TAMPA, Fla. – Hideki Matsui won’t play in the outfield for the New York Yankees until at least interleague road games in June and will be restricted to designated hitter and pinch-hitting appearances until then.

Matsui is recovering from left knee surgery last Sept. 22. Yankees manager Joe Girardi doesn’t want to take the chance of a setback.

“The earliest we would need him in the outfield would be interleague, and that’s a ways off,” Girardi said Wednesday. “That’s why we envision him as our everyday DH. We need him. He’s a great RBI guy. He’s very important to our lineup.”

Matsui didn’t make the trip for Wednesday’s game against Houston at Kissimmee after being the DH the previous four days.

Houston’s Boone to have open heart surgery

KISSIMMEE, Fla. – Aaron Boone of the Houston Astros will have open heart surgery to replace an aortic valve.

Boone made the announcement Wednesday, saying he has known about his heart condition since college but tests after his routine physical determined he needed surgery. It is not an emergency, but doctors indicated the procedure was needed.

He said doctors told him he could play baseball when he recovers, but he’s not sure whether he will.

An emotional Boone delivered the news flanked by general manager Ed Wade and manager Cecil Cooper and in front of a somber room filled with teammates and Astros officials.

“It definitely hits home, but I’m doing well with it,” Boone said. “I feel like I’m fairly educated on it now. I have a strong faith and a great family and friends and teammates. I really am doing well and I’m ready to tackle this thing and get it behind me and get on with life.”

Wade said a local doctor who did the team physicals and team physician Dr. Jim Muntz worked together to conduct tests on Boone because they knew of his condition.

“Unfortunately the test results came out indicating there was an acceleration of the condition that Aaron has been dealing with for a number of years,” Wade said.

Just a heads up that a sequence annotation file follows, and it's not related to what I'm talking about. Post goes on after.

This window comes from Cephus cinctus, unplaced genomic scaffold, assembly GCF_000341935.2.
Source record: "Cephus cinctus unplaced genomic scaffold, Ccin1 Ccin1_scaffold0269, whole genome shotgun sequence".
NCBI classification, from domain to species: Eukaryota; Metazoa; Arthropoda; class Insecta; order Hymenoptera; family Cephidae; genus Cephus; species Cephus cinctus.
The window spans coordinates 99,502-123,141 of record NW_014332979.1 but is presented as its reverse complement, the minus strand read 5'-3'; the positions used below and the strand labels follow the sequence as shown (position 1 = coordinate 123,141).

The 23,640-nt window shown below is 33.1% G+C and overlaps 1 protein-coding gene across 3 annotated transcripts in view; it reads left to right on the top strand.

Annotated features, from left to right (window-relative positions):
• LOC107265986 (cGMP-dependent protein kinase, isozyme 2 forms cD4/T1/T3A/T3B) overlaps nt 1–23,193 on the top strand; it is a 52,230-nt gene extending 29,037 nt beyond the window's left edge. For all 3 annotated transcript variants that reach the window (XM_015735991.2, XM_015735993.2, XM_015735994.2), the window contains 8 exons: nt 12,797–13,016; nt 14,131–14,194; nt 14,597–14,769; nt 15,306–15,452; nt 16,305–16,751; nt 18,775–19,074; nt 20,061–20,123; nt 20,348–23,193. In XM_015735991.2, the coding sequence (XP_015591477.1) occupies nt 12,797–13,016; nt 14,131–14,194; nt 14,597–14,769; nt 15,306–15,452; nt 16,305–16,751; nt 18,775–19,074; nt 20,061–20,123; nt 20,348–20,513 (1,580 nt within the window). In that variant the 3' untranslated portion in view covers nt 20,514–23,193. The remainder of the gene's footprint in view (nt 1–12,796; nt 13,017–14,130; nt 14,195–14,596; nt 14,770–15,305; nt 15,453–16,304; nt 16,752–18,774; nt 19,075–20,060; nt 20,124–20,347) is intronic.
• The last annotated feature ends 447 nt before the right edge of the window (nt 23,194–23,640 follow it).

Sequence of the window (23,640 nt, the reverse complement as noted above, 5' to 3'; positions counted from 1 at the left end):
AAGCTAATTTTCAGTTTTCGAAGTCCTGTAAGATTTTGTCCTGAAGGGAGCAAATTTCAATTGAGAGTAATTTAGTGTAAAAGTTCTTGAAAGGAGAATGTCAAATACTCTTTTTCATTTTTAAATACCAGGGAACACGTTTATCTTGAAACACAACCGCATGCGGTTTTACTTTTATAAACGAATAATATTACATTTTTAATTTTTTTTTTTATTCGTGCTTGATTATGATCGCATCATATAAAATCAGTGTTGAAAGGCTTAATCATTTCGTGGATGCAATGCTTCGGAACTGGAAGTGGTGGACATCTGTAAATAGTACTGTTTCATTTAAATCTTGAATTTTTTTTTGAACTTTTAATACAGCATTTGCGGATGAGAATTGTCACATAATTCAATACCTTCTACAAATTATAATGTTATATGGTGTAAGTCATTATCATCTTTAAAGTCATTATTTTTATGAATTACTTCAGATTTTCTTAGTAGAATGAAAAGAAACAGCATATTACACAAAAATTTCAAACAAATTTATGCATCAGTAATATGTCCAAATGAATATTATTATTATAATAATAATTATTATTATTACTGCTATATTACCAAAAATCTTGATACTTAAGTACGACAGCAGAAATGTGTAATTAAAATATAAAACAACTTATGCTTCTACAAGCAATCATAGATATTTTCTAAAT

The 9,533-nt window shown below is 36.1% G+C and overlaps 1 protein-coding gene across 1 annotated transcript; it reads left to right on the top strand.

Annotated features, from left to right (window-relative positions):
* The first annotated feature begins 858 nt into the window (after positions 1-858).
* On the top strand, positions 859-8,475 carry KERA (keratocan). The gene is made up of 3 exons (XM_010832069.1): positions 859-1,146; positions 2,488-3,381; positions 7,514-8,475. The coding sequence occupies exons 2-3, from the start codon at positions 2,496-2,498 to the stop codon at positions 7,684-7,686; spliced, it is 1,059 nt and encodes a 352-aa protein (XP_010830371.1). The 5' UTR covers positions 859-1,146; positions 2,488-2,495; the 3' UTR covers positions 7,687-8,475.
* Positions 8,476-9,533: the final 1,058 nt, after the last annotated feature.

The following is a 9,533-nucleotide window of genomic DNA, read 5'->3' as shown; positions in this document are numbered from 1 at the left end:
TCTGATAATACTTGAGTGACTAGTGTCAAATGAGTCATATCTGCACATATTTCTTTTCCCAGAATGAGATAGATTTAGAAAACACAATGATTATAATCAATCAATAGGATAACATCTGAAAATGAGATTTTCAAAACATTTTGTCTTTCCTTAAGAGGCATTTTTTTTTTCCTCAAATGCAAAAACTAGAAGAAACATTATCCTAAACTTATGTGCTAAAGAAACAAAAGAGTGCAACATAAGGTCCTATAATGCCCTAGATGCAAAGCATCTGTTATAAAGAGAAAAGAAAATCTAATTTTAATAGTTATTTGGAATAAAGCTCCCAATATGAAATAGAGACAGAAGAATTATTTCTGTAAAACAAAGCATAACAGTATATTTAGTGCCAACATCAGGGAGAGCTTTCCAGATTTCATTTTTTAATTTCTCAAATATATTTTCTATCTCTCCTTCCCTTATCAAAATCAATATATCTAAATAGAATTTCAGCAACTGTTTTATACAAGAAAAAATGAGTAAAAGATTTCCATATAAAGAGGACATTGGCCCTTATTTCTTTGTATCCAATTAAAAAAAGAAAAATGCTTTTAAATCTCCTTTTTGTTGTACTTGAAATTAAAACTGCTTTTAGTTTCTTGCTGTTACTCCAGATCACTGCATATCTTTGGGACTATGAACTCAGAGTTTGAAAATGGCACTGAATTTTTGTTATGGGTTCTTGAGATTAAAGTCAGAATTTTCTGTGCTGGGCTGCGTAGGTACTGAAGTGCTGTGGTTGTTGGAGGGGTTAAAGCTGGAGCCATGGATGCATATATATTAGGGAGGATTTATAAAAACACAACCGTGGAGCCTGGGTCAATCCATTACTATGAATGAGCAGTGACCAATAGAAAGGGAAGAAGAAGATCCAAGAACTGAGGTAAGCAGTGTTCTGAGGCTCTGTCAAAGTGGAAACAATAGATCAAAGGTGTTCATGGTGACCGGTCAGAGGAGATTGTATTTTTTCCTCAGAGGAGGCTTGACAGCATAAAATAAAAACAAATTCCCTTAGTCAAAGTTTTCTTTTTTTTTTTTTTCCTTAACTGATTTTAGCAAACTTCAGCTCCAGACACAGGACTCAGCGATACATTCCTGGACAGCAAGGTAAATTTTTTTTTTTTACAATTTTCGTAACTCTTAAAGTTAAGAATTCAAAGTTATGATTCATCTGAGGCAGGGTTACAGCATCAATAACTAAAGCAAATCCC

He has a bicuspid aortic valve, a congenital defect where the valve has only two cusps to manage the flow of blood through the heart, as opposed to the normal three. The surgery has not been scheduled, but Boone expects to set a date for the procedure later this week.

Cubs retire Jenkins, Maddux number

MESA, Ariz. – The Chicago Cubs will retire the No. 31 worn by both Ferguson Jenkins and Greg Maddux.

They two star right-handed pitchers will be honored at a ceremony May 3 before a game against Florida at Wrigley Field.

It will be the fifth number retired by the Cubs, joining No. 14 (Ernie Banks), No. 26 (Billy Williams), No. 10 (Ron Santo) and No. 23 (Ryne Sandberg).

Jenkins, elected to the Hall of Fame in 1991, and Maddux, who won 355 games before retiring in December, are the first pitchers in Cubs history to have their numbers retired.

Jenkins retired before the 1984 season. When Maddux broke in with the Cubs two years later, he was given No. 31.

“I remember walking down the stairs there at the clubhouse. I got called up in September from Des Moines and it was just right there in my locker,” Maddux said of the No. 31. “Being 20 years old at the time the last thing I was going to do was complain about my number. I was just happy to be there.”

A few weeks later Maddux learned he had been given the same number that Jenkins wore with the Cubs.

“I thought that was pretty cool. They gave me Fergie’s number. I knew he was one of the best pitchers to ever play for the Cubs and for baseball period.”

Turns out Maddux became one of the greatest, too.

“Both of us had I think brilliant careers,” Jenkins said. “He won a Cy Young as a Cub and I did it, also. I think it was a productive number.”

Maddux said he didn’t give much thought to having his number retired during his first stint with Chicago from 1986-1992 but acknowledged he did during his second stretch.

“I thought it was pretty cool. I always liked seeing Ryno’s number up there because I had played with him,” Maddux said.

Jenkins went 167-132 with a 3.20 ERA in 401 appearances during two stints with the Cubs. He was a three-time NL All-Star (1967, 1971 and 1972) and won the 1971 NL. Cy Young Award after going 24-13. Maddux won 133 games for the Cubs and earned the first of four consecutive NL Cy Young Awards with the Cubs in 1992, when he went 20-11 with a 2.18 ERA. He then signed with Atlanta.

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